Which is why when I transferred into TRHS in 2000, I was shocked when I went to that school’s library and found no fiction of interest to me. The characters of the BSC series represented the only fiction which I cared about; in this time of everyone freaking out about Harry Potter, Lord of the Rings, and Narnia, nothing really spoke to me. In fifth grade, we had to take out a novel every week from the library. My dark secret was that I took out novels which I never read. Once, my dad handed me some Isaac Asimov book, and I liked it so I ventured into the As in my library and took out The Robots of Dawn. It was apparently part of a series; this I did not really care about, as the book on its own was a fairly good book, had lots of different worlds you could imagine, and also coincidentally, contained human-on-robot sex. From that point on, every week, I would simply keep taking out The Robots of Dawn for the rest of the year.
Sixth grade arrived and we no longer had to read every night, nor did we have to read books ourselves. My lack of finding anything like BSC to hook me back into reading didn’t motivate me to read much fiction, so I only read the books we needed to read for our reading comprehension tests, or later, literary analysis.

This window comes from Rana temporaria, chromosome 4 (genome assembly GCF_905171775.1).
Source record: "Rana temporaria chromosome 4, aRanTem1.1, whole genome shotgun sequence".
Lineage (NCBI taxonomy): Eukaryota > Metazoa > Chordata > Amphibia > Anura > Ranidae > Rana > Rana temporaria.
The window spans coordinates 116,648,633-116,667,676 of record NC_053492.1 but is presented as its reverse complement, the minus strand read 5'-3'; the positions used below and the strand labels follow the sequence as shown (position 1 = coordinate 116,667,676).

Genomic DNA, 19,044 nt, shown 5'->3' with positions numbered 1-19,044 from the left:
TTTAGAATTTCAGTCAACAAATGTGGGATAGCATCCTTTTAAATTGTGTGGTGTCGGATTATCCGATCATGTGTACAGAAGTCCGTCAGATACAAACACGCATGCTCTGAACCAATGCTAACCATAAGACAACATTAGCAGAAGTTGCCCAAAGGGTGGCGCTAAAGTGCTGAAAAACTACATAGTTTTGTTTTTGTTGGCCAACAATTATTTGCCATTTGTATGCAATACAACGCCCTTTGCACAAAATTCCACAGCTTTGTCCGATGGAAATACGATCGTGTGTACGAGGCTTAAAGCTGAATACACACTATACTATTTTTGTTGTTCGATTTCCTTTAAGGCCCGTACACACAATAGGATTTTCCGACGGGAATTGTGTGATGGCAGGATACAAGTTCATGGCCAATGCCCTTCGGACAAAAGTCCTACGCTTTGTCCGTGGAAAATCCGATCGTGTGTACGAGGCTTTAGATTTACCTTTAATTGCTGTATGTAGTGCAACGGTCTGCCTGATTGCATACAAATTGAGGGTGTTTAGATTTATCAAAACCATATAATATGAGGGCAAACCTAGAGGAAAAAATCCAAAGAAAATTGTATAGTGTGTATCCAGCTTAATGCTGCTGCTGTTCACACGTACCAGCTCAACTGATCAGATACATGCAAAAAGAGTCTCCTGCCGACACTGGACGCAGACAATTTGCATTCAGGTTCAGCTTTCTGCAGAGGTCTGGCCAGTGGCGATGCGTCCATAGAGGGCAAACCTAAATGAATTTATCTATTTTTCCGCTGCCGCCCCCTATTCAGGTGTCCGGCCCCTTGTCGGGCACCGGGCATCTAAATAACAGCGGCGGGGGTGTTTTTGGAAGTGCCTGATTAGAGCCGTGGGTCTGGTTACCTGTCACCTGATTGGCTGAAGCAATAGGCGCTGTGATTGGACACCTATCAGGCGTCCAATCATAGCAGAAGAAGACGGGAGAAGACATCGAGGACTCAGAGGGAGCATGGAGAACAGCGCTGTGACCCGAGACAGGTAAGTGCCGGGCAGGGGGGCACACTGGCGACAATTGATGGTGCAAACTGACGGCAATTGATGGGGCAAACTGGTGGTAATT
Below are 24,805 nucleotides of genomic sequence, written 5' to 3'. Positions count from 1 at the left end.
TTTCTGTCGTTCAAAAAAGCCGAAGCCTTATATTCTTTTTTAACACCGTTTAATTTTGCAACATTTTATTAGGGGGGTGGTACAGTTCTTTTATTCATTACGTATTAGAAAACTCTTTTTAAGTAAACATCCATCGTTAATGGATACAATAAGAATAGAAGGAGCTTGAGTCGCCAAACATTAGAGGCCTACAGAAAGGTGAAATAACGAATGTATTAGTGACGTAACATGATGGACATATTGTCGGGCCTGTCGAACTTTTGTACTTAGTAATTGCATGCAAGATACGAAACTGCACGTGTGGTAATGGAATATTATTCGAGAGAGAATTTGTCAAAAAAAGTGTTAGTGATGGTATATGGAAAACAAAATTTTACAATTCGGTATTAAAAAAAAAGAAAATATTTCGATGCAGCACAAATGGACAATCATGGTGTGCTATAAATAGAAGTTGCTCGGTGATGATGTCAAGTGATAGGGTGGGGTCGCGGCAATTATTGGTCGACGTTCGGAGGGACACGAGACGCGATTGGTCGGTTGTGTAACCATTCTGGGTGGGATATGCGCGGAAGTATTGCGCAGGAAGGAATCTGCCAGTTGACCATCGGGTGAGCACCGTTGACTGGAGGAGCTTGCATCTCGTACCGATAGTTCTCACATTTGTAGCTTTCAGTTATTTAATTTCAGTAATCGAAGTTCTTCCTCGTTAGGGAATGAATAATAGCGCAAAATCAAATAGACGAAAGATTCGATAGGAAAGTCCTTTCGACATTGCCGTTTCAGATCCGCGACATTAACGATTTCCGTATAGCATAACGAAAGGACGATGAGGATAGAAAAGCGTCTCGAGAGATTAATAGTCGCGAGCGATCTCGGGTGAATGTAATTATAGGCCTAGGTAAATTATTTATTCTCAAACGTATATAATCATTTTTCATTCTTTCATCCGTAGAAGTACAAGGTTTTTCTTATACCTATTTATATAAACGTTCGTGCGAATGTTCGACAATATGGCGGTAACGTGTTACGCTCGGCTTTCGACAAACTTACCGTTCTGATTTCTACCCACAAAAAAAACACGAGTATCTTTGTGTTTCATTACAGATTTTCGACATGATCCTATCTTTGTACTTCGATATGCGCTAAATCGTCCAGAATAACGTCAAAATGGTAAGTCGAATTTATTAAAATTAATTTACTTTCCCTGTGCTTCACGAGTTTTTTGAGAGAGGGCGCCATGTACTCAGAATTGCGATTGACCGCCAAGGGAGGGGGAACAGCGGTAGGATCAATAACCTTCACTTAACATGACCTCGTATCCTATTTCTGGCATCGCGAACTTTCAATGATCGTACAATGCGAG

I would still read reference materials and non-fiction, both of which I have always found fascinating; it is often less trouble to understand these as they contain facts, typically not hiding underneath metaphors. And that would be the only reading I would undertake under my own will (save reading Twilight on the way back from New York City two years ago) until two weeks or so ago, when I discovered Eclectica.
Eclectica is one of the oldest online literary magazines. I stumbled upon it about two weeks ago when I was bored in class and decided to search for “literary journal”. Thanks to this discovery and the magic of Instapaper, I believe I have read more fiction in the past two weeks than I have in the past two years. Eclectica is incredibly-well curated; I have not seen anything get past their filters that has not been of the upmost quality. Reading its fiction is how I spend any free time I have on my hands now. I don’t mind downtime as much, because I know that I always have a wide variety of reading material at my fingertips.
Perhaps this reading is what pushed me to try NaNoWriMo this year. As I type this, less than 15 minutes are left until the clock strikes midnight and National Novel Writing Month begins.
I want to write something the short, tubby little kid I was when I was in second grade would like to read. I want to write the novel the fifth grader me would have taken out every week for the rest of the year because nothing else got his interest. I want to write something that resonates with the kind of entertainment I enjoy; something which I guess is hard to find. It may share some similarities with BSC, who knows. You might even recognize some anime influences in there, because some of that has touched me greatly over the last few years.
Can I get to fifty thousand words? I don’t know. That’s what I’ll find out.
Five minutes left. Happy writing everyone.